Besides, I have actually seen a couple of power cables fail in the real
world. As silly or unlikely as that sounds, it happens. And besides,
even more likely is the potential to pull out a single power cable,
effectively bringing down the most available server or disk subsystem.
I indicated previously, color-coding or otherwise differentiating power
cables makes it very clear to everyone when things are cabled
correctly. The most common implementation of this involves a black cable
cabled to the primary power supply, and a gray or white cable cabled to
the redundant power supply.
power cable must be routed to dedicated separate power distribution
units (PDUs, or power strips, and so on)—whatever is used by the company
to centralize many power feeds into fewer larger-capacity connections.
Each PDU needs to be analyzed to ensure that the load placed on this
single component, should the other PDU fail, can still be addressed by
the remaining PDU. And as I said earlier, the most common implementation
of this is black cables to one PDU, and gray or white cables to the
PDU must in turn be cabled to redundant uninterruptible power supplies,
or UPSes. Like the PDUs, these need to be regularly tested and analyzed
to ensure that they are indeed “redundant.” Note that a UPS tends to
only be equipped to handle short-term power losses, thus necessitating
our next power component.
power for each redundant power supply should culminate in redundancy at
the breaker boxes as well. That is, each power supply should ultimately
receive its power from a dedicated breaker panel, like that illustrated
in Figure 1.
Figure 1. Here you see a completely redundant power infrastructure, from
the servers/hardware components all the way back to the breaker panels.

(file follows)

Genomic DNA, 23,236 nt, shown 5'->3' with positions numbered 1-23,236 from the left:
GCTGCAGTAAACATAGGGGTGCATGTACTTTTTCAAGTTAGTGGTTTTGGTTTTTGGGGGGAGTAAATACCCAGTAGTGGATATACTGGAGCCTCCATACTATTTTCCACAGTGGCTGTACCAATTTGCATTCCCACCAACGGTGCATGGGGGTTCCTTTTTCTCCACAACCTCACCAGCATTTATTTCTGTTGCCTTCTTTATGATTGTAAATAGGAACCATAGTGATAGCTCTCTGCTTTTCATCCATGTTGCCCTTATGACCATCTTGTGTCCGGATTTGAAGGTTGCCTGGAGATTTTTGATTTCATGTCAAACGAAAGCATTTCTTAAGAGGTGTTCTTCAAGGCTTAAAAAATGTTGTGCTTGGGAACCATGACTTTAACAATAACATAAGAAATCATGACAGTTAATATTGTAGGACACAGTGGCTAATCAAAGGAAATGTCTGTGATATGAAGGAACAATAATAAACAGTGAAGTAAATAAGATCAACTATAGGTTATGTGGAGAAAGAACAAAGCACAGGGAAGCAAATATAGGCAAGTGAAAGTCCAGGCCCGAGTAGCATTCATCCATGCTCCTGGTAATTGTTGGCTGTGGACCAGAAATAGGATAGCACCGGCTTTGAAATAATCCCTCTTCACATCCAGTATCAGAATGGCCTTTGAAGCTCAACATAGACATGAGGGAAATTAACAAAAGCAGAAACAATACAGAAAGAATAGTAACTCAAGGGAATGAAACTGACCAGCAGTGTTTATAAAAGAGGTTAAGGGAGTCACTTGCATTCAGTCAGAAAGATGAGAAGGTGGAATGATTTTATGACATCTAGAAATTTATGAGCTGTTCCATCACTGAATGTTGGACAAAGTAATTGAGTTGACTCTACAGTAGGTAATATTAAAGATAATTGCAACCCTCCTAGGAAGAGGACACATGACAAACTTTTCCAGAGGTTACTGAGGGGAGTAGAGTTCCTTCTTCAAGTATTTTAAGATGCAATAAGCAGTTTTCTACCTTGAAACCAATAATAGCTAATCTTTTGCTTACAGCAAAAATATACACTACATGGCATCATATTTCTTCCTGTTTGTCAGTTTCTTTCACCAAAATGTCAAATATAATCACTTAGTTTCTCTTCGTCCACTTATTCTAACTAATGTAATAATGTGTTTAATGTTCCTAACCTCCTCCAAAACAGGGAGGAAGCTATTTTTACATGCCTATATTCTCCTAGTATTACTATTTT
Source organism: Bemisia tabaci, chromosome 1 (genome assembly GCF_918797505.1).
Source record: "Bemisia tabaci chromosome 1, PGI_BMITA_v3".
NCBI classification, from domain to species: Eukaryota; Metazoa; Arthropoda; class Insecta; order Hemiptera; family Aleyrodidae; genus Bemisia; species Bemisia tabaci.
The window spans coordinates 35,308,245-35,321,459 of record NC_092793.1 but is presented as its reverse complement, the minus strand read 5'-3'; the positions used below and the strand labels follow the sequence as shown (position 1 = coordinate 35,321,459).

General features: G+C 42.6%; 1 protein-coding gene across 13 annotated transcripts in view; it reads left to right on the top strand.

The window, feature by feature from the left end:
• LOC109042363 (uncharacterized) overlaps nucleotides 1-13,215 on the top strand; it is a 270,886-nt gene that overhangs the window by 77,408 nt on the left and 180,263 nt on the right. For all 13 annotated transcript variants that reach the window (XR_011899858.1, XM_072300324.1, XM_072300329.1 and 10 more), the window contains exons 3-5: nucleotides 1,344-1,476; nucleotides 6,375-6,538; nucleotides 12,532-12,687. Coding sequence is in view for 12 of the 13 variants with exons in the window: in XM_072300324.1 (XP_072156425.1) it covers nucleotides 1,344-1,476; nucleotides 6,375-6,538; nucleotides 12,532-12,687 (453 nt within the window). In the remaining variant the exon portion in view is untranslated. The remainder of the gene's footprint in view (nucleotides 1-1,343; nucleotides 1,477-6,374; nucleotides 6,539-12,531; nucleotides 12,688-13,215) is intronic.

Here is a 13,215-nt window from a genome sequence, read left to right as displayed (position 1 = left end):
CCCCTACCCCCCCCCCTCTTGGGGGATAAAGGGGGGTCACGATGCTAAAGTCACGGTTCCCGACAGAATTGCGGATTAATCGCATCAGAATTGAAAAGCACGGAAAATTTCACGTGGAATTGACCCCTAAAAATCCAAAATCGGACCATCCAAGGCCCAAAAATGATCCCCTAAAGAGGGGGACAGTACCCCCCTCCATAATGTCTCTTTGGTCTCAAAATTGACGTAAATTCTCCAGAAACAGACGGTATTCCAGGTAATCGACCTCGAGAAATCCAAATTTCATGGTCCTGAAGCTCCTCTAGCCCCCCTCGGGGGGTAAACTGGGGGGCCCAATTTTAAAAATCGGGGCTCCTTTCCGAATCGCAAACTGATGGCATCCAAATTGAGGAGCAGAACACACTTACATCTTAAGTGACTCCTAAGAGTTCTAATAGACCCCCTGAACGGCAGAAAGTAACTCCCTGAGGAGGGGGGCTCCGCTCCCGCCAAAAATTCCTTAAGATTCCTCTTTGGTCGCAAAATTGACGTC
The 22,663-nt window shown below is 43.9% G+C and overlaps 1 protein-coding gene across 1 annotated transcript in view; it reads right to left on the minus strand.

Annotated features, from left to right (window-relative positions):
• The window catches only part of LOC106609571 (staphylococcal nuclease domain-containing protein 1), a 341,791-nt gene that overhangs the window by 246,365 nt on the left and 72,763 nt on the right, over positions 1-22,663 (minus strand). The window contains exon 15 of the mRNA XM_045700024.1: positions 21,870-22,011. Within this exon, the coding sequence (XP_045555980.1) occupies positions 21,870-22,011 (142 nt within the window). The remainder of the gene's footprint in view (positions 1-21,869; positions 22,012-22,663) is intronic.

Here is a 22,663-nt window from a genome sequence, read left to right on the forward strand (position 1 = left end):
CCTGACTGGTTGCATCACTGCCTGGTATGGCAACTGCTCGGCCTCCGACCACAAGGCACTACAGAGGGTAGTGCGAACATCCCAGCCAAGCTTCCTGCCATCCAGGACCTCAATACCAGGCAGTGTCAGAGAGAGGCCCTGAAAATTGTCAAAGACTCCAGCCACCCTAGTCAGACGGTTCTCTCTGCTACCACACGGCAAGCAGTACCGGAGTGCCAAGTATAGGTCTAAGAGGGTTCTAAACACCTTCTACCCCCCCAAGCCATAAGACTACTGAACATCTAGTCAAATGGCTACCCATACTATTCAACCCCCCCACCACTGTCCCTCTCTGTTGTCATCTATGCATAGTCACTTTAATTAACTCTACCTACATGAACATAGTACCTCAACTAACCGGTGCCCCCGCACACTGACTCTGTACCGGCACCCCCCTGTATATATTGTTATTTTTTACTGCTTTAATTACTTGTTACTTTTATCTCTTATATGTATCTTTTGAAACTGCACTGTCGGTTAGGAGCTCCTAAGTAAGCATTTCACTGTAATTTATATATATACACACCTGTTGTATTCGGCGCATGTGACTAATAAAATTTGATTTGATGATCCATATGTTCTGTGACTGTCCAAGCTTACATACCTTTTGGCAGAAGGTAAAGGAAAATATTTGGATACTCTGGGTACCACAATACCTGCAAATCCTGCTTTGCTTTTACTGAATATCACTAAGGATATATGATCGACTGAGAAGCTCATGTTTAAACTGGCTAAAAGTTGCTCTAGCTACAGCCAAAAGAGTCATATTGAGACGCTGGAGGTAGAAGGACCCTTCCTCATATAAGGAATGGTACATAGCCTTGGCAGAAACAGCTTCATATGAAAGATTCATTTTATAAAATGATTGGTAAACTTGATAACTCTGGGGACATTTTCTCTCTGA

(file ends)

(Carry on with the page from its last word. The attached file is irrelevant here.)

“back-up generator” is a necessity for mission-critical SAP shops.
Whereas the UPS provides short-term relief from blackouts and brownouts,
a generator can conceivably provide power for days, as long as fuel is
available. Select a generator that runs on whatever is most easily
accessible or readily available, including diesel fuel, propane, or
is of utmost importance that the generator and the UPS be properly
sized to handle the loads placed upon them. Generators must leverage an
Automatic Transfer Switch (ATS) to allow them to tie into both the power
company (the power utility, or “utility power”) and the SAP data
center, as you see in Figure 2.
Critical systems need to be identified and earmarked for generator
backup. These systems typically include emergency lighting, emergency
environmental and safety controls, the critical SAP data center gear,
and in some cases the contents of the entire data center.
Figure 2. Without an Automatic Transfer Switch, the actual usefulness of a
backup generator is questionable, thereby impacting high availability.
Best practices also
dictate that critical computing systems be isolated from main
facility/operational power, but that each source of power “back up” the
other. In this way, operational failures do not impact the enterprise
system, and vice versa, and both are protected from failure by two power
UPSes are rated by KVA
or Kilo Volt-Amps. The formula to calculate KVA is amps × volts / 1000 =
KVA. So if your rack is capable of pulling 69.5 amps × 240 volts =
16680 / 1000 = 16.6 KVA. Never allow your UPS to run above 80% capacity.
16.8 KVA is 80% of 21 KVA. So at a minimum, the rack should have 21 KVA
worth of UPS.
Power Oversights in the Real World
of my favorite enterprise SAP servers, the HP ProLiant, serves as my
next example. A wealth of information is available on the ProLiant, in
the form of something HP calls “quickspecs.” These technical
specifications have been published and updated for years, and describe
in great detail much of the minutia of little interest to anyone but